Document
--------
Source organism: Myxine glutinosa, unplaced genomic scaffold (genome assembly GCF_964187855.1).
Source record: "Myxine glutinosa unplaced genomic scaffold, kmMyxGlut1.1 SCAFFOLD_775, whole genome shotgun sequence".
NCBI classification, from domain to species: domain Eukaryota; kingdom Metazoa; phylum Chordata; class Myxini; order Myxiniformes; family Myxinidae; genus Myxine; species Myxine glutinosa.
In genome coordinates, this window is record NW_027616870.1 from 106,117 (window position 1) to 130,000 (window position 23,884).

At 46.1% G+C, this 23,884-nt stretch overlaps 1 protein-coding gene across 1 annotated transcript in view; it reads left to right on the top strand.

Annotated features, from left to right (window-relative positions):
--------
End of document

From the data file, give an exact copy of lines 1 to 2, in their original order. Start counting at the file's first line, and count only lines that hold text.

Source organism: Myxine glutinosa, unplaced genomic scaffold (genome assembly GCF_964187855.1).
Source record: "Myxine glutinosa unplaced genomic scaffold, kmMyxGlut1.1 SCAFFOLD_775, whole genome shotgun sequence".